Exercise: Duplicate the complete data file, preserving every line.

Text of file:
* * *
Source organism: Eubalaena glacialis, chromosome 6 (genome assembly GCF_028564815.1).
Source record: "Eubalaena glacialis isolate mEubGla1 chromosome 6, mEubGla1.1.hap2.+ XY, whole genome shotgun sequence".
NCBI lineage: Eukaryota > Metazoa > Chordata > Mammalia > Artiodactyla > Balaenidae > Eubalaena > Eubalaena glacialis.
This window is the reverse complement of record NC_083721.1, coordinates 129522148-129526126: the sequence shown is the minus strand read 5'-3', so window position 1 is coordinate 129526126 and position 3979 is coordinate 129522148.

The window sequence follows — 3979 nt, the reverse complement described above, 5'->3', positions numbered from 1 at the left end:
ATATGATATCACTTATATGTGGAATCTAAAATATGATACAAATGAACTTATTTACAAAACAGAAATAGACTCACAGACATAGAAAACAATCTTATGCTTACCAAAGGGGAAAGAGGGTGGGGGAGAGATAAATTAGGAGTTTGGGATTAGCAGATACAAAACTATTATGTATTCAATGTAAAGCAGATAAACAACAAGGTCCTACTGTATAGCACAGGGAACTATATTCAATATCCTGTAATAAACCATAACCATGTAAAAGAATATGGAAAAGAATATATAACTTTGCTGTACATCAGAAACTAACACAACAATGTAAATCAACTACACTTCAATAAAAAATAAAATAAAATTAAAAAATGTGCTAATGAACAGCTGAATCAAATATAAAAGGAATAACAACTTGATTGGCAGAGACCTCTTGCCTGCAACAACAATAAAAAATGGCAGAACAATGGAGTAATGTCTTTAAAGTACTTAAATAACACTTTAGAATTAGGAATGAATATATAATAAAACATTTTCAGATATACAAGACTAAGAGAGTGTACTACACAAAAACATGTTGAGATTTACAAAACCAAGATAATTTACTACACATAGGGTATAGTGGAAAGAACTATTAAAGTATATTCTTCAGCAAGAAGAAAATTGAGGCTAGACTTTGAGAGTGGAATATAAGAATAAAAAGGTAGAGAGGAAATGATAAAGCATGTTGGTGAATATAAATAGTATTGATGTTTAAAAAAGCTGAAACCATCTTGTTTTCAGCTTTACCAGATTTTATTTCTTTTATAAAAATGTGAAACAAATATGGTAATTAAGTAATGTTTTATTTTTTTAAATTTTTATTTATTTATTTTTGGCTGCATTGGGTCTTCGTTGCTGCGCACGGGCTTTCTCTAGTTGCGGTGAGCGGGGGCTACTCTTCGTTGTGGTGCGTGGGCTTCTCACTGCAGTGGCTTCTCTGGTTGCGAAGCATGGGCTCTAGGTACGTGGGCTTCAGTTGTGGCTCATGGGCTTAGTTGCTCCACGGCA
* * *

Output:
Source organism: Eubalaena glacialis, chromosome 6 (genome assembly GCF_028564815.1).
Source record: "Eubalaena glacialis isolate mEubGla1 chromosome 6, mEubGla1.1.hap2.+ XY, whole genome shotgun sequence".
NCBI lineage: Eukaryota > Metazoa > Chordata > Mammalia > Artiodactyla > Balaenidae > Eubalaena > Eubalaena glacialis.
This window is the reverse complement of record NC_083721.1, coordinates 129522148-129526126: the sequence shown is the minus strand read 5'-3', so window position 1 is coordinate 129526126 and position 3979 is coordinate 129522148.

The window sequence follows — 3979 nt, the reverse complement described above, 5'->3', positions numbered from 1 at the left end:
ATATGATATCACTTATATGTGGAATCTAAAATATGATACAAATGAACTTATTTACAAAACAGAAATAGACTCACAGACATAGAAAACAATCTTATGCTTACCAAAGGGGAAAGAGGGTGGGGGAGAGATAAATTAGGAGTTTGGGATTAGCAGATACAAAACTATTATGTATTCAATGTAAAGCAGATAAACAACAAGGTCCTACTGTATAGCACAGGGAACTATATTCAATATCCTGTAATAAACCATAACCATGTAAAAGAATATGGAAAAGAATATATAACTTTGCTGTACATCAGAAACTAACACAACAATGTAAATCAACTACACTTCAATAAAAAATAAAATAAAATTAAAAAATGTGCTAATGAACAGCTGAATCAAATATAAAAGGAATAACAACTTGATTGGCAGAGACCTCTTGCCTGCAACAACAATAAAAAATGGCAGAACAATGGAGTAATGTCTTTAAAGTACTTAAATAACACTTTAGAATTAGGAATGAATATATAATAAAACATTTTCAGATATACAAGACTAAGAGAGTGTACTACACAAAAACATGTTGAGATTTACAAAACCAAGATAATTTACTACACATAGGGTATAGTGGAAAGAACTATTAAAGTATATTCTTCAGCAAGAAGAAAATTGAGGCTAGACTTTGAGAGTGGAATATAAGAATAAAAAGGTAGAGAGGAAATGATAAAGCATGTTGGTGAATATAAATAGTATTGATGTTTAAAAAAGCTGAAACCATCTTGTTTTCAGCTTTACCAGATTTTATTTCTTTTATAAAAATGTGAAACAAATATGGTAATTAAGTAATGTTTTATTTTTTTAAATTTTTATTTATTTATTTTTGGCTGCATTGGGTCTTCGTTGCTGCGCACGGGCTTTCTCTAGTTGCGGTGAGCGGGGGCTACTCTTCGTTGTGGTGCGTGGGCTTCTCACTGCAGTGGCTTCTCTGGTTGCGAAGCATGGGCTCTAGGTACGTGGGCTTCAGTTGTGGCTCATGGGCTTAGTTGCTCCACGGCA